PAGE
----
I’m an environmentalist, but I’m also a humanist. This doesn’t have to be an either/or decision. We’re perfectly capable of doing more than one good thing.

I’ve never been brave enough to head alone into a homeless camp, but I found it easy to be reasonably kind when homeless men came into the adult video store where I worked. I let homeless guys use our bathroom even though I knew they weren’t going to spend any money in the store. I always checked after they left, but not one homeless person ever left the bathroom in a shambles. It was our regular, non-homeless customers who occasionally did that.

I accepted nickels and dimes in exchange for dollar bills so some of the men could access our arcade. Homeless people had sexual needs, too. Once, a man barged through the door smelling so awful everyone within thirty feet wrinkled their noses. I walked up to the man calmly. “I’m afraid I’m going to have to ask you to leave,” I said. “But if you can clean up, you’re welcome to come back.”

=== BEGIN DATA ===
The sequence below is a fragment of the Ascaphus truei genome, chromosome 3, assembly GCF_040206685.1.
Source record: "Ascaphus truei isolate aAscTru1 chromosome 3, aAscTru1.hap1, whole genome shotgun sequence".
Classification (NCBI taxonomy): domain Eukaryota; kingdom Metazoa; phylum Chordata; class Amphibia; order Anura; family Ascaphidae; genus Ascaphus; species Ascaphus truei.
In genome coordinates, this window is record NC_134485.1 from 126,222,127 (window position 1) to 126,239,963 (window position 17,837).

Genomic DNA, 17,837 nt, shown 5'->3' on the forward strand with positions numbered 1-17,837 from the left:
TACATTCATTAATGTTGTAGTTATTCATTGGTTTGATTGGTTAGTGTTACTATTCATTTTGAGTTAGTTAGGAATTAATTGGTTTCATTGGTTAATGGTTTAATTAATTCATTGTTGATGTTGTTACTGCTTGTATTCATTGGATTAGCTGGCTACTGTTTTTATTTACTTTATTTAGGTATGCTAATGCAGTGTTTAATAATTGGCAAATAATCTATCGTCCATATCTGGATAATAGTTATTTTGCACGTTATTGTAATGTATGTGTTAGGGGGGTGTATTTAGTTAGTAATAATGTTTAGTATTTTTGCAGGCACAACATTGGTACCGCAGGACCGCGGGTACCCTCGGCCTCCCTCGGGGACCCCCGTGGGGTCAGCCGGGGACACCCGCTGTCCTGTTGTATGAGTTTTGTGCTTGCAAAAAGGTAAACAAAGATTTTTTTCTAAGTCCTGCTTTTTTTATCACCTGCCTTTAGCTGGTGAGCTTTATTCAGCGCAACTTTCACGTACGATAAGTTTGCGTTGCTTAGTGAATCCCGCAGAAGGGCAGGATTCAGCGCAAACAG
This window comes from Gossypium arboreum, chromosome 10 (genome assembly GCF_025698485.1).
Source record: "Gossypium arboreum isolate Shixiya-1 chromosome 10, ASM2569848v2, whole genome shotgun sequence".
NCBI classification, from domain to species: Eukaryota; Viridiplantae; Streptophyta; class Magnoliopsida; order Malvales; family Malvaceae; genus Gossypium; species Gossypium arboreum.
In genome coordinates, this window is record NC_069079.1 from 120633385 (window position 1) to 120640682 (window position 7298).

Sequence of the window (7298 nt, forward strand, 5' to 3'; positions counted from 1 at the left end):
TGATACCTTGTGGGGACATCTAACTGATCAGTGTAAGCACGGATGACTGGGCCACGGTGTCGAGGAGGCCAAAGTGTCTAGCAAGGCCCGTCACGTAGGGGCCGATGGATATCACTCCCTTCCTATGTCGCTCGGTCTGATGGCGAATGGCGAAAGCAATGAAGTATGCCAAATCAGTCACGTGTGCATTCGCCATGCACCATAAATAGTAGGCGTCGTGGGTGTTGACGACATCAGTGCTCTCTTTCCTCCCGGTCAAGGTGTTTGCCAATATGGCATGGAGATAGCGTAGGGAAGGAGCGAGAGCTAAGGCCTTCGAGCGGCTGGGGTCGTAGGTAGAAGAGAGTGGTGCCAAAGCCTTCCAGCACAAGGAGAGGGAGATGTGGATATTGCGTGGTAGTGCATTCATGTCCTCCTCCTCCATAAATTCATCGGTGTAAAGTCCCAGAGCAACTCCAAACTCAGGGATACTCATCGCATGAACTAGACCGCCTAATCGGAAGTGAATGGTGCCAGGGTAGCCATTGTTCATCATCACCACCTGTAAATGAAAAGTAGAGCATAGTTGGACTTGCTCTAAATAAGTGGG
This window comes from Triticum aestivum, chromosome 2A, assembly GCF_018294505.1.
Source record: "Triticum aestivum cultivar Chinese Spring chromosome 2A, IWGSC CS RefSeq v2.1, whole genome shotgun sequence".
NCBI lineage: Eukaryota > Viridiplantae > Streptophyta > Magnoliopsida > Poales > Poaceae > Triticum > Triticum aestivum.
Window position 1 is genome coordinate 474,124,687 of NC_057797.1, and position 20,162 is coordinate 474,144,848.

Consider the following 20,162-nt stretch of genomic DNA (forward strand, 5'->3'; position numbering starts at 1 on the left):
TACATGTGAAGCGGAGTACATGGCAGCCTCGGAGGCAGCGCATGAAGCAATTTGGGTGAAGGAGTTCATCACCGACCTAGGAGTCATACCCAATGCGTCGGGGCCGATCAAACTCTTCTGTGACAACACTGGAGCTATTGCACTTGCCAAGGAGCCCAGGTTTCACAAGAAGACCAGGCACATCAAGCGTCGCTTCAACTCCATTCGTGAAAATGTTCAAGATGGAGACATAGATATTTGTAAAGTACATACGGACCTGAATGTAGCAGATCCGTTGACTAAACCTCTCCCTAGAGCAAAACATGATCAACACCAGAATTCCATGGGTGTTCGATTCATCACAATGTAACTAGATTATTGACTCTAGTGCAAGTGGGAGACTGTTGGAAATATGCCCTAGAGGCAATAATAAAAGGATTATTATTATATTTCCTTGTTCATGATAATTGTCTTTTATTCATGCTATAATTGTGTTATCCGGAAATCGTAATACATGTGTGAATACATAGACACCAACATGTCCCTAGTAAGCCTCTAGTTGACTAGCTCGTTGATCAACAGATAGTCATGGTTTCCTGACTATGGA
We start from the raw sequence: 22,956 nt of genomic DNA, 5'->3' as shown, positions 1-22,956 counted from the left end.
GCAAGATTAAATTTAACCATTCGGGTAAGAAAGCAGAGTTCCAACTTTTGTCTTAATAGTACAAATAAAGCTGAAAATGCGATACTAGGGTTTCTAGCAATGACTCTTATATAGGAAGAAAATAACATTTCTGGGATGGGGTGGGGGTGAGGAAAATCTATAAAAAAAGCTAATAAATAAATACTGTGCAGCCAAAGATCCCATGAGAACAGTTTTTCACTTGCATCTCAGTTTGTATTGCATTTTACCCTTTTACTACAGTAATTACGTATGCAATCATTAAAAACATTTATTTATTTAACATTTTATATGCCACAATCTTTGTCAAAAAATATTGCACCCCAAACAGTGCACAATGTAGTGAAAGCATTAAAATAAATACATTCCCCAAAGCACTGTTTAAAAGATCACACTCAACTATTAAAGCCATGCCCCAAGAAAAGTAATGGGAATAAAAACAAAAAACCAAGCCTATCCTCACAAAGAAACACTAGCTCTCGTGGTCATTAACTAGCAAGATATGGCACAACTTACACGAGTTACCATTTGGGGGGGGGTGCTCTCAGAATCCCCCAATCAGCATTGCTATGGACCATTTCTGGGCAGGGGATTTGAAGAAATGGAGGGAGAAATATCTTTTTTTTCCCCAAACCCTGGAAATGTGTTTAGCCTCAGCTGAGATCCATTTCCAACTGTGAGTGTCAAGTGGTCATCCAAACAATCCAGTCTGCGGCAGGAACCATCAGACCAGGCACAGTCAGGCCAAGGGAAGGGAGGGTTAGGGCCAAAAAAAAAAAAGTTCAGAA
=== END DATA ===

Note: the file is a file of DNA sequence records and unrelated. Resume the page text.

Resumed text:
I directed him to the nearest “hygiene center.”

Another time, a man wrapped in a blanket came into the store. It was cold and rainy outside, so I saw no harm in letting him stay a few minutes to warm up. I was surprised when he grabbed an empty DVD case and ran out.

I wasn’t going to chase the man down, but when I left work later, I saw the guy sitting on the sidewalk in front of an abandoned store, huddled under his blanket.

“Hey, there,” I said, pausing a moment. “When you finish with that DVD case, do you mind dropping it off back at the store? We have a mail drop by the front door.”